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I’ve been studying Japanese for a while now and came across the following dialogue:

A: 私のこと、知ってるんだ。(So you know about me then?)
B: 知ってるも何も、有名人じゃないか。

I'm not quite sure how to make sense of B's reply. I thought it would translate to something along the lines of "I don't really know anything but you're a celebrity, right?" because of the use of 何も which I know means "nothing." However, the translation provided for B was "Of course I do (know about you), you're a celebrity, right?", which really confused me.

Initially I thought that the 〜も何も was just a combination of the particle も and the word 何も but apparently that doesn't seem to be the case. So my question is, what kind of meaning does「〜も何も」give to「知ってる」and how exactly does it translate to being an affirmation of one's knowledge about something? Can「〜も何も」be used with other words and what meanings would it have in those cases?

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Look here for example:

「~も何も」は1つの例を出して、他のものを類推させるときに使います。

例 挨拶も何も

A: 「帰る前にあの人にあいさつしなきゃ」

B: 「挨拶も何も、あの人もう帰っちゃったよ!」

⇒挨拶も、会うことも、話をすることもできない

病気になってしまい、勉強も何もない。

⇒勉強も、遊びも、何もできない

In general it is used to give an example out of many and let infer the rest by analogy. Basically, when there is no room for doubt. I suppose you understand Japanese well enough and don't need a translation of the above quotation, let me know otherwise.

So, in your case I think it is used to answer using 知ってる as an example, among other many possible others, because for whatever reason there is no margin for doubt that B knows (here because A seems to be someone famous for example).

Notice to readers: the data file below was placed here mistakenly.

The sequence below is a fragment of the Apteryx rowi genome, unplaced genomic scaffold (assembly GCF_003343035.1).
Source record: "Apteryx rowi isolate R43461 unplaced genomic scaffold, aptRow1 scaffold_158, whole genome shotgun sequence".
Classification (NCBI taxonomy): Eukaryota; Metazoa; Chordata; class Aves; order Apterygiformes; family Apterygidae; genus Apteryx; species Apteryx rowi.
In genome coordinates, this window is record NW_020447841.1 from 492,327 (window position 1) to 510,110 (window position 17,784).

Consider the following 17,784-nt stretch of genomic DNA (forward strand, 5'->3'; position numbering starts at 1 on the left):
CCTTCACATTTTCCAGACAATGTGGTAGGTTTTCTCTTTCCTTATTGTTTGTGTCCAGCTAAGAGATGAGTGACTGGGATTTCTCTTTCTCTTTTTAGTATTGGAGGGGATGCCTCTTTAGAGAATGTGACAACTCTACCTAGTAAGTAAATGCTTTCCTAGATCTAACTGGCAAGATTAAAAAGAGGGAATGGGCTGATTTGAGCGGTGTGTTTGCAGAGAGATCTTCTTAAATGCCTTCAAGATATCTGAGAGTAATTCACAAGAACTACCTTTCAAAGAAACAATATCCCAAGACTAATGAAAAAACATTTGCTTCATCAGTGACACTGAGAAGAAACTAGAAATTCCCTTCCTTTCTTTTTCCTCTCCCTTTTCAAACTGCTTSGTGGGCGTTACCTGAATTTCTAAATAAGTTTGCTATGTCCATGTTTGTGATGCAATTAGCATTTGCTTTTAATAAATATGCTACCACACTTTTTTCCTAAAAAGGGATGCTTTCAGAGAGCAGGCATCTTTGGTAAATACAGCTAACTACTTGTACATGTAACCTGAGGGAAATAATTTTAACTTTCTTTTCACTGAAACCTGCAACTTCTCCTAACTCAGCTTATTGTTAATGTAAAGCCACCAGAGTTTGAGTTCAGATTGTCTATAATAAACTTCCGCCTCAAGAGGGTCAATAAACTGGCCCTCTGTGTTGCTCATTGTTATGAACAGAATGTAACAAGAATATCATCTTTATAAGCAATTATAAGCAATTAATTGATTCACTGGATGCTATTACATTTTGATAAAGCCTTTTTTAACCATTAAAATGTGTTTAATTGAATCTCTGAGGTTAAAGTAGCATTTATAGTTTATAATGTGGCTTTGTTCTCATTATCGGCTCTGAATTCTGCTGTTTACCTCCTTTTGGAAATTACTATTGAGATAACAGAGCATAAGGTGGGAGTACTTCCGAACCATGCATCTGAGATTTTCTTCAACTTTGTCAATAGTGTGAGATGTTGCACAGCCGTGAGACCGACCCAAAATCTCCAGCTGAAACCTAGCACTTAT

Another good example is from the link provided also by @ericfromabeno:

知ってるも何も→疑問の余地なく分かっているという意味かなと思います。

A「あのさ、この店知ってる?」

B「‘‘知ってるも何も‘‘俺が昔バイトしてたところだよ。」


In your case, you can see it like something along the line of "Of course I know. I know very well, or, As a matter of fact, I do more than simply knowing..." (notice this is not a translation, since you already have it, but rather trying to convey the how to interpret 知ってるも何も).

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知ってるも何も carries the idea of "it's not even a question of knowing X" or "I know all about X!"

In English, this might be one situation where we use the phrase "Of course": "Of course I know X."

a quick search found this Q&A on a language blog

http://lang-8.com/1486973/journals/96618803197205736526647859648046157520

and I am sure you could find more if you look around.

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